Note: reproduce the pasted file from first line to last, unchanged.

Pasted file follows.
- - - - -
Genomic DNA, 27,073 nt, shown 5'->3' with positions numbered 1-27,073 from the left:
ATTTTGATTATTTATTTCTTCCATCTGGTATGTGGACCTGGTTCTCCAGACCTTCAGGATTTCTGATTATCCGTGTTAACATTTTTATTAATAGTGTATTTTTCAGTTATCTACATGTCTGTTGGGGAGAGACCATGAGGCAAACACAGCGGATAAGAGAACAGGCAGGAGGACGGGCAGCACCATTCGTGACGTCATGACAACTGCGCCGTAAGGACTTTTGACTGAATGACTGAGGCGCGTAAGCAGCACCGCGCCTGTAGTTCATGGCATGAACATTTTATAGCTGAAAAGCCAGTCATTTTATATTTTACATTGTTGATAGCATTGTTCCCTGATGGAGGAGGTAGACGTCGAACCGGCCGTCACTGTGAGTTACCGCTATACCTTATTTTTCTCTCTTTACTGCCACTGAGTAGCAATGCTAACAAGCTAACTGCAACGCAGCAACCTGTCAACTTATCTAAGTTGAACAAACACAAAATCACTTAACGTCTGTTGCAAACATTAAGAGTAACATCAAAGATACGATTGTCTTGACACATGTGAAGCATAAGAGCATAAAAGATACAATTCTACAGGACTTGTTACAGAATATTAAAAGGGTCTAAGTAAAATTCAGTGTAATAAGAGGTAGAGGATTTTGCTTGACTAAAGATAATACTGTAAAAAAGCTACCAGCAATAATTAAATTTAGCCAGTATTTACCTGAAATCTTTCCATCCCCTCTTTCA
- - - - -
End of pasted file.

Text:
Genomic DNA, 27,073 nt, shown 5'->3' with positions numbered 1-27,073 from the left:
ATTTTGATTATTTATTTCTTCCATCTGGTATGTGGACCTGGTTCTCCAGACCTTCAGGATTTCTGATTATCCGTGTTAACATTTTTATTAATAGTGTATTTTTCAGTTATCTACATGTCTGTTGGGGAGAGACCATGAGGCAAACACAGCGGATAAGAGAACAGGCAGGAGGACGGGCAGCACCATTCGTGACGTCATGACAACTGCGCCGTAAGGACTTTTGACTGAATGACTGAGGCGCGTAAGCAGCACCGCGCCTGTAGTTCATGGCATGAACATTTTATAGCTGAAAAGCCAGTCATTTTATATTTTACATTGTTGATAGCATTGTTCCCTGATGGAGGAGGTAGACGTCGAACCGGCCGTCACTGTGAGTTACCGCTATACCTTATTTTTCTCTCTTTACTGCCACTGAGTAGCAATGCTAACAAGCTAACTGCAACGCAGCAACCTGTCAACTTATCTAAGTTGAACAAACACAAAATCACTTAACGTCTGTTGCAAACATTAAGAGTAACATCAAAGATACGATTGTCTTGACACATGTGAAGCATAAGAGCATAAAAGATACAATTCTACAGGACTTGTTACAGAATATTAAAAGGGTCTAAGTAAAATTCAGTGTAATAAGAGGTAGAGGATTTTGCTTGACTAAAGATAATACTGTAAAAAAGCTACCAGCAATAATTAAATTTAGCCAGTATTTACCTGAAATCTTTCCATCCCCTCTTTCA